Israel is seeking global support to improve the flow of civilian goods and prevent weapons smuggling to the blockaded Gaza Strip, the government said on Friday.
Prime Minister Benjamin Netanyahu, under pressure to ease Israel's three-year siege since a deadly raid on a Gaza-bound aid ship two weeks ago, held talks on the issue with Tony Blair, Middle East envoy for the 'Quartet' of the European Union, United Nations, United States and Russia.
"The aim of the meeting was to recruit international support behind the principle that weapons and military supportive material will not reach Gaza or Hamas, while humanitarian and civilian goods may reach the area and its residents via additional means," Netanyahu's office said in a statement.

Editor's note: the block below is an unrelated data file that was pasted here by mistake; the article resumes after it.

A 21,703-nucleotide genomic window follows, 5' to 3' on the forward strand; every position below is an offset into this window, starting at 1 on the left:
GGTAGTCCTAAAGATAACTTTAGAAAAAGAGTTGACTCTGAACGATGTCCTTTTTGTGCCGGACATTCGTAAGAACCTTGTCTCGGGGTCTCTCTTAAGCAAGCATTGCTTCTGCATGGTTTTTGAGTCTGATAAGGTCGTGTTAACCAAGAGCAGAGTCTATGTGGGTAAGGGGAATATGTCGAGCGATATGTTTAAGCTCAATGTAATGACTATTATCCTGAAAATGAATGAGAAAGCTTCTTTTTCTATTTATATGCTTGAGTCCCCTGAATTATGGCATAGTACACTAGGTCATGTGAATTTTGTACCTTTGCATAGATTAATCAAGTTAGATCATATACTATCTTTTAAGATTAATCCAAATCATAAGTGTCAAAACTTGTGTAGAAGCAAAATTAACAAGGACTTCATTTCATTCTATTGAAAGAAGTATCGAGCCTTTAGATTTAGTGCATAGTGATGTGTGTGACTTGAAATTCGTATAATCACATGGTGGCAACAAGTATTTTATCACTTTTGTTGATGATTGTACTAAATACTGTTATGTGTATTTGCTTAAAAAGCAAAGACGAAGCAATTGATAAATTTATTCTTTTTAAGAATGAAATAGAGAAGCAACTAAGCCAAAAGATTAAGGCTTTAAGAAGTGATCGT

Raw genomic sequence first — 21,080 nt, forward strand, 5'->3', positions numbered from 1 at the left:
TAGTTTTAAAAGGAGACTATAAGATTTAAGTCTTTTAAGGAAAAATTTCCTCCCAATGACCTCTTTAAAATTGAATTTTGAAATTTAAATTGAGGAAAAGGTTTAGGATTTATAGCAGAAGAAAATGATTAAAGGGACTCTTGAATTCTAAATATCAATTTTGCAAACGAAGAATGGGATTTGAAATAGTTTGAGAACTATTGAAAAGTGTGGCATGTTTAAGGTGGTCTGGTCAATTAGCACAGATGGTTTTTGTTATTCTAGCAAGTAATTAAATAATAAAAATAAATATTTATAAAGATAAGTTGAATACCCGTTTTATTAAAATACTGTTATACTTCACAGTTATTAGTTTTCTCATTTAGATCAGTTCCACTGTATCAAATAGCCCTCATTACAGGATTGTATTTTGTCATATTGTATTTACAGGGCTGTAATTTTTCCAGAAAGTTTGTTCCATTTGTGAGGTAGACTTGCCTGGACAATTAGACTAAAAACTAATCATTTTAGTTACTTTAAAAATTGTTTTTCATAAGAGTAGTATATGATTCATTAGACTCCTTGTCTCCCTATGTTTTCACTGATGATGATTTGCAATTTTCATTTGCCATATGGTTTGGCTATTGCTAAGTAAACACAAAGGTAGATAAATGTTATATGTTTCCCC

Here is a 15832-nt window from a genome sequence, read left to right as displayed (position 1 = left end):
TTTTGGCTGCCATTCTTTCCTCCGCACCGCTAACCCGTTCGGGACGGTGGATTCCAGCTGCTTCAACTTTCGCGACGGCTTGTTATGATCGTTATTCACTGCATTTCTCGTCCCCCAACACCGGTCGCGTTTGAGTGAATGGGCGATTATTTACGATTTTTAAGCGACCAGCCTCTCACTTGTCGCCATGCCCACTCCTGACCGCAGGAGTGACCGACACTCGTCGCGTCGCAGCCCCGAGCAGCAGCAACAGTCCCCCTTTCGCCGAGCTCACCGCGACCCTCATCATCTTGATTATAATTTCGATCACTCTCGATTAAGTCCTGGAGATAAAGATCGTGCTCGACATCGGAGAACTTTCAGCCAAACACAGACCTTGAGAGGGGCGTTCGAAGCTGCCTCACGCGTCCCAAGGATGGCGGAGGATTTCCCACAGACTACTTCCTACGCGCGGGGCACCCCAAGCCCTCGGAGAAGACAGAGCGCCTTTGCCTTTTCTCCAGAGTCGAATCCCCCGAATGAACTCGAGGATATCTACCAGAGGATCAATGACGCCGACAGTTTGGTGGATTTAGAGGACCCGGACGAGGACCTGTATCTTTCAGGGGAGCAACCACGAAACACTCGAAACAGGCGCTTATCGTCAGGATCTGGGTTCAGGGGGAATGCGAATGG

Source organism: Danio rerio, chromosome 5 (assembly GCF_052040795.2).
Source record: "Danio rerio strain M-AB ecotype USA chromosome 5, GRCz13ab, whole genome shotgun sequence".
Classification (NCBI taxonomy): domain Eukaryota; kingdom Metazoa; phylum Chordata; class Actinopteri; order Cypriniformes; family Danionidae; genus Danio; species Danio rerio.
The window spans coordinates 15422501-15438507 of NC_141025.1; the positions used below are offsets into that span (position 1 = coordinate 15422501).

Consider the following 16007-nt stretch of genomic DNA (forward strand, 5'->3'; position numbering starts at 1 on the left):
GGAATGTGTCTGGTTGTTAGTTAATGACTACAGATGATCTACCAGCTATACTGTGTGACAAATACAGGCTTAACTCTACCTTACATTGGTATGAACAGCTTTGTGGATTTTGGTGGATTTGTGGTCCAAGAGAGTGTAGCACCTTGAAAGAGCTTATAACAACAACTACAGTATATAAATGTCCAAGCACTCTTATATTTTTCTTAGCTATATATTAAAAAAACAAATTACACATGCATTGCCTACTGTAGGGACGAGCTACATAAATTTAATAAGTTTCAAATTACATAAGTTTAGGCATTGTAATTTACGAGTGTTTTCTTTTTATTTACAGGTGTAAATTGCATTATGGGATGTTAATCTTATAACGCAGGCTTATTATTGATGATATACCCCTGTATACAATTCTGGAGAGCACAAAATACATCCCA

Israeli naval commandos on May 31shot dead nine Turkish activists who assaulted them with knives and clubs as they boarded the Turkish-owned ship 'Mavi Marama' to prevent it from breaching a maritime blockade of Gaza.
On Wednesday Israel eased restrictions on goods to Gaza this week by announcing it would admit additional items such as snack foods and carbonated drinks via Israeli-controlled crossings.
The announcnement came as U.S. President Barack Obama and Palestinian President Mahmoud Abbas held talks in Washington on the Gaza embargo, a focus of world attention since Israel's mid-ocean raid.
Aid groups have warned of a looming humanitarian disaster in Gaza, home to some1.5 million Palestinians, as a result of Israeli and Egyptian restrictions on imports.
Israel says its embargo on the Strip, imposed after Hamas siezed power in a bloody coup in 2007, is aimed at preventing weapons from reaching the Iranian-backed Islamists, who have refused peace initiatives with Israel.